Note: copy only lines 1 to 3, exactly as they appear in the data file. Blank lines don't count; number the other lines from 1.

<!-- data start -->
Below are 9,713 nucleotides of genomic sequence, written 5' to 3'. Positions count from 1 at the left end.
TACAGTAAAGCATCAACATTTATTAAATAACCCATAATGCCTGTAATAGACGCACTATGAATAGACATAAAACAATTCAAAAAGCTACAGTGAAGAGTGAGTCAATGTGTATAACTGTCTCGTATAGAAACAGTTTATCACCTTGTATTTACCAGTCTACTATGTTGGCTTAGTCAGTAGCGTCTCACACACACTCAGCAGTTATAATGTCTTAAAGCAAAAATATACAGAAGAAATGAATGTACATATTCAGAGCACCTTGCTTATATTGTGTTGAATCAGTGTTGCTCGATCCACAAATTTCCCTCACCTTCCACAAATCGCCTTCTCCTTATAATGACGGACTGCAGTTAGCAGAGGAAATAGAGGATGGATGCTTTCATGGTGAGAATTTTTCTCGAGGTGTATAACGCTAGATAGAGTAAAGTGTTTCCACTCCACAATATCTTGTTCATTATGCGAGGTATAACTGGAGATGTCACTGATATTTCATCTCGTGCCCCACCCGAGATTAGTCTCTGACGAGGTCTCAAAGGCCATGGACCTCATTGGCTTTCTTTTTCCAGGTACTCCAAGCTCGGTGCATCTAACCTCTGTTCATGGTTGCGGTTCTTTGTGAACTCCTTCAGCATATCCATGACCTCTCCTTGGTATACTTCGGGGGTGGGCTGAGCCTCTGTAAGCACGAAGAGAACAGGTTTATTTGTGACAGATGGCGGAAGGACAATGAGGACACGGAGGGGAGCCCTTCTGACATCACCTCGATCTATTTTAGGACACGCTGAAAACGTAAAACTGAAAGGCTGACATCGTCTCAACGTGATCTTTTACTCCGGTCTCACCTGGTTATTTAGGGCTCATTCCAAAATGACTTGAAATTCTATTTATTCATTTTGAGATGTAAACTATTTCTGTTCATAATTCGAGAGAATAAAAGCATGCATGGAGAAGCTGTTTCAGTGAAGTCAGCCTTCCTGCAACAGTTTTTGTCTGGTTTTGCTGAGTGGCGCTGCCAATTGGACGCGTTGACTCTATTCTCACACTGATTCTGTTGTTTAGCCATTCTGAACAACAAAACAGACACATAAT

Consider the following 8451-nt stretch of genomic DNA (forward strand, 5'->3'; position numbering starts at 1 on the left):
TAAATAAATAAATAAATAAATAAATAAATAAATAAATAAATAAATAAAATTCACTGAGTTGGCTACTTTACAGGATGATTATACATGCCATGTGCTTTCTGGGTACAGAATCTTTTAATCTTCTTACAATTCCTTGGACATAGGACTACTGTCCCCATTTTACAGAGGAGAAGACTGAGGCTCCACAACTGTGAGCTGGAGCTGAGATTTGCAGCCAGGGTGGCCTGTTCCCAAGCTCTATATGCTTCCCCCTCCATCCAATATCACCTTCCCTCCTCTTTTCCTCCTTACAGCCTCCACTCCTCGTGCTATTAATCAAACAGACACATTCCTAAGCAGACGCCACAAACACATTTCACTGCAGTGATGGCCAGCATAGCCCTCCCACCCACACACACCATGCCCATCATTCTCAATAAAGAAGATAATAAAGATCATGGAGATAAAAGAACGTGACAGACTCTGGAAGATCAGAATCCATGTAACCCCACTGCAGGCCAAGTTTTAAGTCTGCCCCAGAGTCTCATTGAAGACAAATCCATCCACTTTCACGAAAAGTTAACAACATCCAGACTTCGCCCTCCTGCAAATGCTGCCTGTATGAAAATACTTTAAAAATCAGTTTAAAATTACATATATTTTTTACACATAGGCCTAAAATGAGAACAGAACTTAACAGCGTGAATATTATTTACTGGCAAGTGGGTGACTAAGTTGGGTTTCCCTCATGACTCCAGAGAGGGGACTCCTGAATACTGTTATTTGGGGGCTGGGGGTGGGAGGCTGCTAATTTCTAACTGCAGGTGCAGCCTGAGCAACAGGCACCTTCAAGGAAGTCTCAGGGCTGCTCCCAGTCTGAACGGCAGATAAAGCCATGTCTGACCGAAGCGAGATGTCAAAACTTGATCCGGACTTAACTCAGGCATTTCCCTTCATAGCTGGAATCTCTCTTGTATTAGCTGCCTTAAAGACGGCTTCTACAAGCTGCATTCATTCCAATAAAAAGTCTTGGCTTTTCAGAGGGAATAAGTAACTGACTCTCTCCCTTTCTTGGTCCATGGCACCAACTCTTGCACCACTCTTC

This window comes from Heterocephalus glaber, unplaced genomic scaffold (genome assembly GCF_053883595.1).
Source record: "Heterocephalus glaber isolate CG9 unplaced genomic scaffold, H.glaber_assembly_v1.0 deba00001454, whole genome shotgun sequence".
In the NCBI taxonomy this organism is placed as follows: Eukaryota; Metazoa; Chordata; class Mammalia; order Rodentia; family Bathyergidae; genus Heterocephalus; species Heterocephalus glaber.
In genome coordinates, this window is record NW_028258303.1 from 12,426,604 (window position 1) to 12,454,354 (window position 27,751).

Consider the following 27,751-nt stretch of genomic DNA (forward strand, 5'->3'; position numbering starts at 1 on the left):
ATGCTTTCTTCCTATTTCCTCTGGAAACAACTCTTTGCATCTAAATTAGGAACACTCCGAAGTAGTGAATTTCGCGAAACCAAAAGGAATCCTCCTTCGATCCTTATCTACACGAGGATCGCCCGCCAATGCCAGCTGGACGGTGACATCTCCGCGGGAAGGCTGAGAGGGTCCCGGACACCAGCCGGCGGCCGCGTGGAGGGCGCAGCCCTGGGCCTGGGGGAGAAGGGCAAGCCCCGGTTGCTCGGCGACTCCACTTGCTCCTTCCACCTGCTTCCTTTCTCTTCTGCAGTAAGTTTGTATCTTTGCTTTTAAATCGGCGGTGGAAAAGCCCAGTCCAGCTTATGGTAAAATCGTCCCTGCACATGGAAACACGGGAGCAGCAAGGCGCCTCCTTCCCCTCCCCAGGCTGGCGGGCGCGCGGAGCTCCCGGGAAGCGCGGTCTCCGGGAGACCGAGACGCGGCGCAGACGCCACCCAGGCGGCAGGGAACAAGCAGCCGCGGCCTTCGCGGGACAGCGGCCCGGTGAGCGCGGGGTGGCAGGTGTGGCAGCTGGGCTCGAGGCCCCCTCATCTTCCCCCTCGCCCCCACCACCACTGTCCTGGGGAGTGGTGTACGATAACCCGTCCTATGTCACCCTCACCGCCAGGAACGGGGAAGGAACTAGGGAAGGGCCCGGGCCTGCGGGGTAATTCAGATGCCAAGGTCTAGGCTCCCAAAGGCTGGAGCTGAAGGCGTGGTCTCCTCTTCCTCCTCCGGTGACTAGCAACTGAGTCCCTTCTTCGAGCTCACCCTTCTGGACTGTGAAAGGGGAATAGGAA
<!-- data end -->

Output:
Below are 9,713 nucleotides of genomic sequence, written 5' to 3'. Positions count from 1 at the left end.
TACAGTAAAGCATCAACATTTATTAAATAACCCATAATGCCTGTAATAGACGCACTATGAATAGACATAAAACAATTCAAAAAGCTACAGTGAAGAGTGAGTCAATGTGTATAACTGTCTCGTATAGAAACAGTTTATCACCTTGTATTTACCAGTCTACTATGTTGGCTTAGTCAGTAGCGTCTCACACACACTCAGCAGTTATAATGTCTTAAAGCAAAAATATACAGAAGAAATGAATGTACATATTCAGAGCACCTTGCTTATATTGTGTTGAATCAGTGTTGCTCGATCCACAAATTTCCCTCACCTTCCACAAATCGCCTTCTCCTTATAATGACGGACTGCAGTTAGCAGAGGAAATAGAGGATGGATGCTTTCATGGTGAGAATTTTTCTCGAGGTGTATAACGCTAGATAGAGTAAAGTGTTTCCACTCCACAATATCTTGTTCATTATGCGAGGTATAACTGGAGATGTCACTGATATTTCATCTCGTGCCCCACCCGAGATTAGTCTCTGACGAGGTCTCAAAGGCCATGGACCTCATTGGCTTTCTTTTTCCAGGTACTCCAAGCTCGGTGCATCTAACCTCTGTTCATGGTTGCGGTTCTTTGTGAACTCCTTCAGCATATCCATGACCTCTCCTTGGTATACTTCGGGGGTGGGCTGAGCCTCTGTAAGCACGAAGAGAACAGGTTTATTTGTGACAGATGGCGGAAGGACAATGAGGACACGGAGGGGAGCCCTTCTGACATCACCTCGATCTATTTTAGGACACGCTGAAAACGTAAAACTGAAAGGCTGACATCGTCTCAACGTGATCTTTTACTCCGGTCTCACCTGGTTATTTAGGGCTCATTCCAAAATGACTTGAAATTCTATTTATTCATTTTGAGATGTAAACTATTTCTGTTCATAATTCGAGAGAATAAAAGCATGCATGGAGAAGCTGTTTCAGTGAAGTCAGCCTTCCTGCAACAGTTTTTGTCTGGTTTTGCTGAGTGGCGCTGCCAATTGGACGCGTTGACTCTATTCTCACACTGATTCTGTTGTTTAGCCATTCTGAACAACAAAACAGACACATAAT

Consider the following 8451-nt stretch of genomic DNA (forward strand, 5'->3'; position numbering starts at 1 on the left):